Longitudinal Modeling with Logistic Regression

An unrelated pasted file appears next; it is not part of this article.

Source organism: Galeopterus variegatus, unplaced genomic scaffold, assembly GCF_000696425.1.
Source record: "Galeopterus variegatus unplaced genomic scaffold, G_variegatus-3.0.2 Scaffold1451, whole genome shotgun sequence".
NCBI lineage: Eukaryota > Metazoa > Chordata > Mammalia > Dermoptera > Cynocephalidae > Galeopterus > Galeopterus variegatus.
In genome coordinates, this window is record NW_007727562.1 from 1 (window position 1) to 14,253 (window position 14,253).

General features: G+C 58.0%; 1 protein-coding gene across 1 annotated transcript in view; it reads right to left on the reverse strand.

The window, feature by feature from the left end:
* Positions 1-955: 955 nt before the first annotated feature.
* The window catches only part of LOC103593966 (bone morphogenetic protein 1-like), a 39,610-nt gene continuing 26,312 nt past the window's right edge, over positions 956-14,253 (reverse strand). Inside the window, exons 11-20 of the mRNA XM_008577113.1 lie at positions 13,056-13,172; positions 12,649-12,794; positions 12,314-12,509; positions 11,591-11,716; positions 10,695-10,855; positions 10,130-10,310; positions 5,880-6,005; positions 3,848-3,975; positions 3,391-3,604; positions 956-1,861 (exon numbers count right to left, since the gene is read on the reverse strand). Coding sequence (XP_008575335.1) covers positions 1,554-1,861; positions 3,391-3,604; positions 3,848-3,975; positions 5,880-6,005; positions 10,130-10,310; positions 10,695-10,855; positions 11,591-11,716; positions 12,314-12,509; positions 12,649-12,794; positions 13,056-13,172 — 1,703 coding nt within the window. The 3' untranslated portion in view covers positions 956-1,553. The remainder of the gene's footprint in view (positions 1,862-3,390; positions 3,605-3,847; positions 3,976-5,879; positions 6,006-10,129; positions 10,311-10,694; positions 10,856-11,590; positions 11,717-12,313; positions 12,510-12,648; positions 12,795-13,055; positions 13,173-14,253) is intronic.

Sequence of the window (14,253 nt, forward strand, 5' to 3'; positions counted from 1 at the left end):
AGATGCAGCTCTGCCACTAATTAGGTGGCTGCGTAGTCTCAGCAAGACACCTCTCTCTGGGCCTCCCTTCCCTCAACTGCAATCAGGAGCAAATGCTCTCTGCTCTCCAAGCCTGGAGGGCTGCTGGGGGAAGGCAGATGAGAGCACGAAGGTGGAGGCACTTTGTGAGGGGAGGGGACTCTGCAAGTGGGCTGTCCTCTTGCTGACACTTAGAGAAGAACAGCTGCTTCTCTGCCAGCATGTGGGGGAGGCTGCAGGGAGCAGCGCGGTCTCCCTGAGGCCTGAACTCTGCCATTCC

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1 Newsom 1 Longitudinal Modeling with Logistic Regression Longitudinal designs involve repeated measurements of the same individuals over time There are two general classes of analyses that correspond to two definitions of change, the absolute level definition and the relative level definition Absolute Level Definition of Stability and Change One type of question involves whether the scores on a variable increase or decrease over time To answer this question, we can subtract one score from another, usually Y 2-1 = Y 2 Y 1, where the score at the first time point is subtracted from the score at the second time point Referred to as difference scores, gain scores, or sometimes changes scores The mean of the difference score indicates an average increase if it is positive and an average decrease if it is negative A variable is considered stable on average to the extent the average difference is 0, and the degree of change is measured by the extent to which the average difference is greater or less than 0 The average of the differences equals the differences of the averages, E( Y2 Y1) = Y2 Y1 This is true whether variables are continuous or binary, but with binary variables, the difference score has only three possible values, -1, 0, and +1 The downside to this definition of change is that regression toward the mean might be mistaken for changes over time and the change scores are sensitive to any random or temporary fluctuations in the values For a continuous variable, the statistical test for whether there is a significant difference on average, we would use a dependent-samples (paired) t-test or within-subjects ANOVA The within-subjects ANOVA extends the difference test to three or more time points For binary variables, where the mean is a proportion when using 0,1 coding the McNemar s (or Cochran s Q for more than two time points) test whether there is a significant difference between P(Y 2 = 1) P(Y 1 = 1) is greater than zero As we saw in earlier, this is the same as determining whether p 1+ = p +1 (and, equivalently that p 12 = p 21) 1 A loglinear analysis could also be used for this comparison For any analysis that is based on a log transformation, however, the concept of absolute change is further complicated When a log transformation is involved, the average difference between two binary variables and the difference in the averages (marginal proportions) are no longer equivalent Mathematically, this is because the difference between two logged averages does not equal the average of the log of the differences between two scores ( Y2 Y1) ( Y2) ( Y1) ln ln ln The difference on the left-hand side of the inequality, can be referred to as a conditional or subjectspecific value, whereas the difference on the right-hand side of the inequality above can be referred to as a marginal, unconditional, or population-averaged value 2 Relative Level Definition of Stability and Change An alternative way to think about stability and change is in terms of the correlation of a variable with itself over time Stability is defined in this way by the size of the correlation between Y 2 and Y 1, with r 12 = 10 indicating a perfectly stable variable There is some change if the correlation is less than perfect This definition is distinct from the absolute definition of change, because the correlation between the two variables can be perfect even if there is a large increase of decrease from Time 1 to Time 2 Adding 5, 10, or even 100 points to all of the Y 2 scores would not change the correlation This is because the correlation coefficient is more a function of the correspondence in the relative position of the scores in the sample than a metric of how well the scores match in absolute terms The focus under this definition 1 Refer to the Matched Pairs Analysis handout for more on this equivalence 2 2 Recall that from the quotient rule of logs, that ln ( Y2) ln ( Y1) ln Y =, instead Y1